MONCTON -- At the end of the Peterborough Petes practice yesterday, goalie David Shantz skated off the ice and posed for a picture with his parents and two younger brothers.
Shantz and his teammates hope it was not one of the last snapshots of his junior career. And for the Petes to ensure that it wasn't, they're going to have to be a much different team today in the first Memorial Cup tie-breaker since 2002.
A successful season for the Petes, which included their first Ontario Hockey League title in 10 seasons, comes down to a basic premise -- if they beat the Vancouver Giants today, they move onto the semi-final. If not, their Cup dreams are toast.
The Giants remained alive on Tuesday night and forced a tie-breaker when they beat the Petes 3-2.
"I don't think there is a team in the OHL that played as physical as that," Petes coach Dick Todd said. "We have a big enough team, a strong enough team and an old enough team, and we have prided ourselves all year that we can play any type of game we face, be it skill or physical."
In their three games, the Petes have earned a reputation as a club that starts slowly and never appears to get fully adjusted to their opponent.
They have been tentative, and though they are not the fastest team on the planet, they are quicker than they have shown.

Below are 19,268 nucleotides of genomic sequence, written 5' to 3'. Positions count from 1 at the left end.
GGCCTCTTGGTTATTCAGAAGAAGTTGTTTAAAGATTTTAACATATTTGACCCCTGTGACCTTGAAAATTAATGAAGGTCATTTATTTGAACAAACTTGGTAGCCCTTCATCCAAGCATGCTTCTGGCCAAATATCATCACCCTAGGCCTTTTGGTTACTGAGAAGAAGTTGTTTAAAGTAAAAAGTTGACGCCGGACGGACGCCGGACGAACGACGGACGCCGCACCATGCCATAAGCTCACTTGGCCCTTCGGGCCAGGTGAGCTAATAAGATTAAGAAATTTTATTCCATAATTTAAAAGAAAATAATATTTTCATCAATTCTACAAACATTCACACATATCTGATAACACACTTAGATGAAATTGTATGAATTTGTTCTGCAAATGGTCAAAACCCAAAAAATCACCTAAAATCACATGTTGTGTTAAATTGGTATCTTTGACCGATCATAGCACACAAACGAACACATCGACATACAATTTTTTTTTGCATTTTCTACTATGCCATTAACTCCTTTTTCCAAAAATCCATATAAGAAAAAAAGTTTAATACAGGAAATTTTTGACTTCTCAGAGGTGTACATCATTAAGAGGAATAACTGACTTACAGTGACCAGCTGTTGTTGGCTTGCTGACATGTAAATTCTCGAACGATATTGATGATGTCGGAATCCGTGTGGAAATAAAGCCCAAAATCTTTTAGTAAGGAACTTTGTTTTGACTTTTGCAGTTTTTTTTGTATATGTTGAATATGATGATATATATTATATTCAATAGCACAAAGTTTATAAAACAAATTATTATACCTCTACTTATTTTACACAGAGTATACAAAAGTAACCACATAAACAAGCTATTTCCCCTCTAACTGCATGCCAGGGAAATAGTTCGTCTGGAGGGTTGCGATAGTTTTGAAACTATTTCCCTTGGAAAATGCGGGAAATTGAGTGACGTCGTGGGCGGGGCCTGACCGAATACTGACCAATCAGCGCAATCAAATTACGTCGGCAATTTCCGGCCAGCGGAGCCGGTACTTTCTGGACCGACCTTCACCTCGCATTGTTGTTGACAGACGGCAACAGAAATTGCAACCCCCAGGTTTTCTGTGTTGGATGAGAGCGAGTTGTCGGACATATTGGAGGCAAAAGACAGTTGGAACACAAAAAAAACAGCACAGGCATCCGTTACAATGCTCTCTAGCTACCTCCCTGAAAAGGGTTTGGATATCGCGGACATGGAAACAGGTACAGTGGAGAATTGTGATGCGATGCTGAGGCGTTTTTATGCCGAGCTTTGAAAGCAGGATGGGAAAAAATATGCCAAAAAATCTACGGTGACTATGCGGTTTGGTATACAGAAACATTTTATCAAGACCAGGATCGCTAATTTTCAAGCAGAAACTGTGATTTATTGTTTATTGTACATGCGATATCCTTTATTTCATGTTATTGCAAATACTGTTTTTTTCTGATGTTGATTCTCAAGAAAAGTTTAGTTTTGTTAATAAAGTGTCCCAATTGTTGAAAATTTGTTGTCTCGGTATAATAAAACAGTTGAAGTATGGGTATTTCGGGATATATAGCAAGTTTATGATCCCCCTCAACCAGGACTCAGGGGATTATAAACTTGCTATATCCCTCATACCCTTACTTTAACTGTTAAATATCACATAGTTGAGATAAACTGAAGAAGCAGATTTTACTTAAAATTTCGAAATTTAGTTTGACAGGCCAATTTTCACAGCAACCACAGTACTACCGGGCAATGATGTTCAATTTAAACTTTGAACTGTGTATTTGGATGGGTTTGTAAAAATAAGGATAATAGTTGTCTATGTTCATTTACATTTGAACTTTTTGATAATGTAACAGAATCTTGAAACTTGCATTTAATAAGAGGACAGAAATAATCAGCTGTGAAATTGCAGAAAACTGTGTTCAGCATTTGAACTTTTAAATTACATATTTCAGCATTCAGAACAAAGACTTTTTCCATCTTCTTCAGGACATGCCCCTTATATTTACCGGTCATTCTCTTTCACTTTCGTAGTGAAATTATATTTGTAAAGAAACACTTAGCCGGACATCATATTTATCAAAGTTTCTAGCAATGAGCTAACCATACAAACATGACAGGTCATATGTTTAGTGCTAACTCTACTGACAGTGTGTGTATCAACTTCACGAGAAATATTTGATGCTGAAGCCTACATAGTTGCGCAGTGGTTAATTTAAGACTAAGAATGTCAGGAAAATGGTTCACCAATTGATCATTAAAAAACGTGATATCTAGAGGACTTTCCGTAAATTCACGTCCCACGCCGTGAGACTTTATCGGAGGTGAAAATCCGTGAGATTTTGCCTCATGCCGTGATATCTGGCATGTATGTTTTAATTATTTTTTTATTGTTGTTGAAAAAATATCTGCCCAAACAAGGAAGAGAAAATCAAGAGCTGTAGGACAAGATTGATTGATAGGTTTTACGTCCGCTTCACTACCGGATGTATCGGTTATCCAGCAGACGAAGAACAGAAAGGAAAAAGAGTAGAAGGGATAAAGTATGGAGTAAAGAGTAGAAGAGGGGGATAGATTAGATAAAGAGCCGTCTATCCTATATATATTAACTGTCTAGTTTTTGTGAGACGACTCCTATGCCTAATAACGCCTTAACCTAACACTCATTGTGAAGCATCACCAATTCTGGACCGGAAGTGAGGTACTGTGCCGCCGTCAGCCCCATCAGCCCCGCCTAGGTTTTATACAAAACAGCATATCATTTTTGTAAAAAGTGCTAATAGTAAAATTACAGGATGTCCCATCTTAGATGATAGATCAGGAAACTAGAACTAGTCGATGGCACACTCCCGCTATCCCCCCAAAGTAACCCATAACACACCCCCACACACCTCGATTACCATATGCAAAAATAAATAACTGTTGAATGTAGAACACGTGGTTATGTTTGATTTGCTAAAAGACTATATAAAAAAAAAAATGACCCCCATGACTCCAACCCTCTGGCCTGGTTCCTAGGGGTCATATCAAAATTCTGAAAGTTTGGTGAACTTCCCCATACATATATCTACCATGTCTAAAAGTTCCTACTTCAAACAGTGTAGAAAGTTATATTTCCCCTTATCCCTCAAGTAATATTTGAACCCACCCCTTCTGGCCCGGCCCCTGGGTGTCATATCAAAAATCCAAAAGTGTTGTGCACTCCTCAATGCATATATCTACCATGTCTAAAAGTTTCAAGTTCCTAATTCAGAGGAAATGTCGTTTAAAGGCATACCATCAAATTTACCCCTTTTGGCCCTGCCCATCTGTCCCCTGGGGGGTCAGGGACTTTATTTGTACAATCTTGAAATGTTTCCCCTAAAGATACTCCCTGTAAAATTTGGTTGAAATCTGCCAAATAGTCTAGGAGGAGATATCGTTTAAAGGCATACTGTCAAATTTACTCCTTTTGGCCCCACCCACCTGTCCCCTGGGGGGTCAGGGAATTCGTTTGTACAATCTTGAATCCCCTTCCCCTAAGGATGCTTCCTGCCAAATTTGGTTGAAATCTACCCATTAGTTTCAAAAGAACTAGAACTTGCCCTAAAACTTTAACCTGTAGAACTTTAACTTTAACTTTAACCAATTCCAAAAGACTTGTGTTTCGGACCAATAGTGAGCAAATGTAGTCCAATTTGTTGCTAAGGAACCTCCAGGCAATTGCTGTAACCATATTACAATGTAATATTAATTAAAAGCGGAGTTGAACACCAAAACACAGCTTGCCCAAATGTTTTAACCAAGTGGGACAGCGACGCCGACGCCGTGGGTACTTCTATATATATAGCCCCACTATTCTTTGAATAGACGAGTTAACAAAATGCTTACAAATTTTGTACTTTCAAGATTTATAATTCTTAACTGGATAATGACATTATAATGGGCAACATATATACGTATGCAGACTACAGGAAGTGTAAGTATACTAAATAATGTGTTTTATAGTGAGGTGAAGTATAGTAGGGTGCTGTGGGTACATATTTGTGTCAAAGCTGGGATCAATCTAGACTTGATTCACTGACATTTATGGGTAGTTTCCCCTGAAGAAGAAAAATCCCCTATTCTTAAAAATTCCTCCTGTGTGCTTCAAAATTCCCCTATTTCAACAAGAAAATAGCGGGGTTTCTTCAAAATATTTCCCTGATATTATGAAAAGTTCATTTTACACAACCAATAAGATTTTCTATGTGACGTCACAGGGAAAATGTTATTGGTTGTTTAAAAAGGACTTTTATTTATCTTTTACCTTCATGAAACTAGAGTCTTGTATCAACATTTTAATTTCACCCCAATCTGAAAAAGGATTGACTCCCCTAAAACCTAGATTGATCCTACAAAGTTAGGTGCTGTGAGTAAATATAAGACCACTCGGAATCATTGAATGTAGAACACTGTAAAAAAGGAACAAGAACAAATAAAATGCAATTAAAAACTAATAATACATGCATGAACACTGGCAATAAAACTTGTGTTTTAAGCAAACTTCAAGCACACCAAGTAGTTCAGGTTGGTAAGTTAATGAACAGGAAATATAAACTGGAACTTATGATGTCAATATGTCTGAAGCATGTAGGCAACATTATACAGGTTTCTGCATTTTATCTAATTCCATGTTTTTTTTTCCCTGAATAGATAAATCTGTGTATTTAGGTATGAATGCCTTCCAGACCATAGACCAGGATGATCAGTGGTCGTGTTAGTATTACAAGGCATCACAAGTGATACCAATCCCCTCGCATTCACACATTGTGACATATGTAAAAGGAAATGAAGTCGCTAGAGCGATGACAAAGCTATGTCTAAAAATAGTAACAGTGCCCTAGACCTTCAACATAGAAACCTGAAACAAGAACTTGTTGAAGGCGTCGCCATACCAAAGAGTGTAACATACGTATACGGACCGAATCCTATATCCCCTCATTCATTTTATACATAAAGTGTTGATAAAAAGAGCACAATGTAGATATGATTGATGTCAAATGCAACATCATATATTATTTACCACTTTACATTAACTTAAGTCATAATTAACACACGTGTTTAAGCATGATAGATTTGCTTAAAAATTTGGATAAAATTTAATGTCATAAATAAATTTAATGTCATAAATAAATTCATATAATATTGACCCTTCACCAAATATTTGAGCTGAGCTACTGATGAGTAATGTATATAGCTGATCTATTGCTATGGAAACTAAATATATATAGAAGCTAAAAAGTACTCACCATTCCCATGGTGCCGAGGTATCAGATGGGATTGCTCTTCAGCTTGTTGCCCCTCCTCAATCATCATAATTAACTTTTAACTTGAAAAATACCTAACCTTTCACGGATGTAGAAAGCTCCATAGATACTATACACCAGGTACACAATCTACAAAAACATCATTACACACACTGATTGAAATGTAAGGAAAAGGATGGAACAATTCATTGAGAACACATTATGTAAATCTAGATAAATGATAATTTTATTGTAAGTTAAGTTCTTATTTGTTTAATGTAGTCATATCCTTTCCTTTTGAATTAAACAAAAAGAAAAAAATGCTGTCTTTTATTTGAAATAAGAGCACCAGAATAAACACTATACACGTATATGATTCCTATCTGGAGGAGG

Is it possible the Petes simply are not up to par with the other teams in the tournament? No one said as much a week ago, before the Cup began. Why is it the Petes have spent so much time "feeling teams out," as Todd said yesterday, instead of just going out and playing? This is not a seven-game series where time is affordable.
"It's something you can't really explain," Steve Downie said. "We have to pick up our game a lot if we want to win. I don't want to give them the lead, I want to have the lead. We can't let them outhit us."
The Petes were burned for a couple of pretty goals by Vancouver's Gilbert Brule on Tuesday, but Todd said he has no special plans to cover the multi-talented Brule today.
Shantz, who should get a contract from the Florida Panthers before the end of the month, knows that no team that has won the tiebreaker (there have been five) has gone on to win the tournament.
"We have not been consistent enough to deserve to win a couple of games here," Shantz said. "We can't look at it as a situation where we have to win three in a row. We have to win one in a row three times, and be prepared (today), or this could be the last game on junior ice (for some Petes)."